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Posts Tagged ‘wedding’

Returning to the UK for a mere seven days was always going to involve a gruelling schedule. Bruce was well aware of that.

Two 24-hour flights in the space of a week, friends clumped into suitable groups dictated by location and allocated hour-long audiences with El Prodigal, the need to remain outwardly joyous in front of parents despite the effects of jetlag, a shopping list of goodies to bring back for Fran – and the small matter of his sister’s wedding.

By laughing in the face of sleep, jetlag was overcome pretty quickly (although extreme fatigue meant three pints was enough to leave him paralytic). Friends seemed understanding about the all-too-brief catch up sessions. The shops at Heathrow Airport got him out of trouble with the shopping list.

Planning ahead

But, if there was one thing he wished he’d thought of beforehand, it would have been to take the lead of the various speech-makers on the wedding day. Namely, have some pre-printed cards to hand.

There’s only so many times one can face answering the same questions over and over again. Instead, one should return prepared with a pocket full of cards saying things such as:

“Yes, we’re enjoying it.”

“No. We don’t spend much time at the beach because it’s the middle of winter.’

“Yes. We’ve made friends.”

“We don’t know how long we’ll stay. Maybe forever, maybe a few years.”

“It’s an easy place to have a good life.” (By day five, the standard response, followed by a swift attempt to walk away)

“Not really. The only time I’ve missed the UK was during Glastonbury. Bastards had sunshine this year.”

Perhaps print all the standard responses on one card and leave them in a tray on the table wherever you are. That way:

  1. You’ll save a lot of breath
  2. People will be forced to think of something original to ask
  3. You won’t reach breaking point and snap in the face of an aunt of whom you’re actually very fond

Alternatively, save even more time and effort and just have one card printed:

Maybe a please wouldn't go amiss...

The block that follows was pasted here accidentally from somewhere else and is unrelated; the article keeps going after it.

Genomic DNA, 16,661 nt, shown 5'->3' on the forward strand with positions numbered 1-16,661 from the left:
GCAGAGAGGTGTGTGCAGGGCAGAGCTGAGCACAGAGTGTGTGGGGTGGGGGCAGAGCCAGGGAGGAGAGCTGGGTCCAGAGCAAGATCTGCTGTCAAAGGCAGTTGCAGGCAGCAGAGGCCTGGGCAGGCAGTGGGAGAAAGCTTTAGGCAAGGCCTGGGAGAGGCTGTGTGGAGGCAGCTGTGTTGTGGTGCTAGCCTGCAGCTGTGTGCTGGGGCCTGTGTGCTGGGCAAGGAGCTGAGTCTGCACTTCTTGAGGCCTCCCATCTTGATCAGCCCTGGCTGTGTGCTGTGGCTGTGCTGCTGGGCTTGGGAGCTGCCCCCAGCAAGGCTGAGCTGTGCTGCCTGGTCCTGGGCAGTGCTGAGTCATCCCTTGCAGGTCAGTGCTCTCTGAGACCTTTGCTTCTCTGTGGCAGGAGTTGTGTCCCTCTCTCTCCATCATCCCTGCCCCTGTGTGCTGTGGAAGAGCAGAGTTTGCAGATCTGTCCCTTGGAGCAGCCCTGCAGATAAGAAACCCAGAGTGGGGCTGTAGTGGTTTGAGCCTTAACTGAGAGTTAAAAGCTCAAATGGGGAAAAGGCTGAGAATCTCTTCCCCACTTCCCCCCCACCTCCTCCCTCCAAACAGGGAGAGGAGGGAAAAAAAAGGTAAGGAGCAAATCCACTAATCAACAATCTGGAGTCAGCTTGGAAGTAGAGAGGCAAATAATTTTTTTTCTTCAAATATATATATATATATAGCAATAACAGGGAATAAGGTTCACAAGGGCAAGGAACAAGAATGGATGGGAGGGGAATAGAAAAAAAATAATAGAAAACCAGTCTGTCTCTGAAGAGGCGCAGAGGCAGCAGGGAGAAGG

(Please?)

and be done with it.

The wedding was lovely, mind you.

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I'll have a seat at the rear, thanks

I'll have a seat at the rear, thanks

Six months after he boarded the already-defunct Oasis airline’s flight from Gatwick for Hong Kong, Bruce’s overwraught mother has just about got a hold on her separation anxieties. Her daughter’s impending marriage has focused attention enough elsewhere that the frequency with which tears are shed over Bruce and Fran’s Antipodean adventure has dropped to fewer than every 24 hours.

However, as his brief return for said marriage has drawn closer, emotions have been running high again, not so much over Bruce’s visit as the thought of him leaving again…

Furthermore, Fran – normally able to control her waterworks unless her buttons are being pushed by a particularly awful straight-to-DVD / middle-of-the-afternoon-TV-schedule drama about a child with cancer / family going through divorce / cute animals dying – has been suffering post-traumatic disorder since her hospital experience.

Post-op is never an easy time

Post-op is never an easy time

If the smells, noises and sights on the ward weren’t enough, the day her legs started swelling up to a size that would have had Nora Batty and Bella Emberg turning green with envy certainly pushed her over the edge.

Convinced it was a deep vein thrombosis, rather than the fluid pumped into her for her keyhole surgery rushing to her legs thanks to gravity, she spent that night in drug-abetted horror waiting to die and convinced she would never see Bruce again.

It’s not funny – quite the opposite – and, having confronted her own mortality for the first time and come away from the experience a changed person, Fran remains emotionally fragile.

So, as she prepared to say goodbye to Bruce for nine days for the first time in years, the last thing she – or his mother – needed was for a Qantas jumbo jet to fall apart in midair.

As fans of Rainman will know, the airline’s got a good safety record. But when Bruce is a few days away from boarding QF30 from London to Melbourne, the last thing they need is QF30 falling from the sky.

Oh well, at least lightning never strikes twice. Just ask Roy Sullivan.

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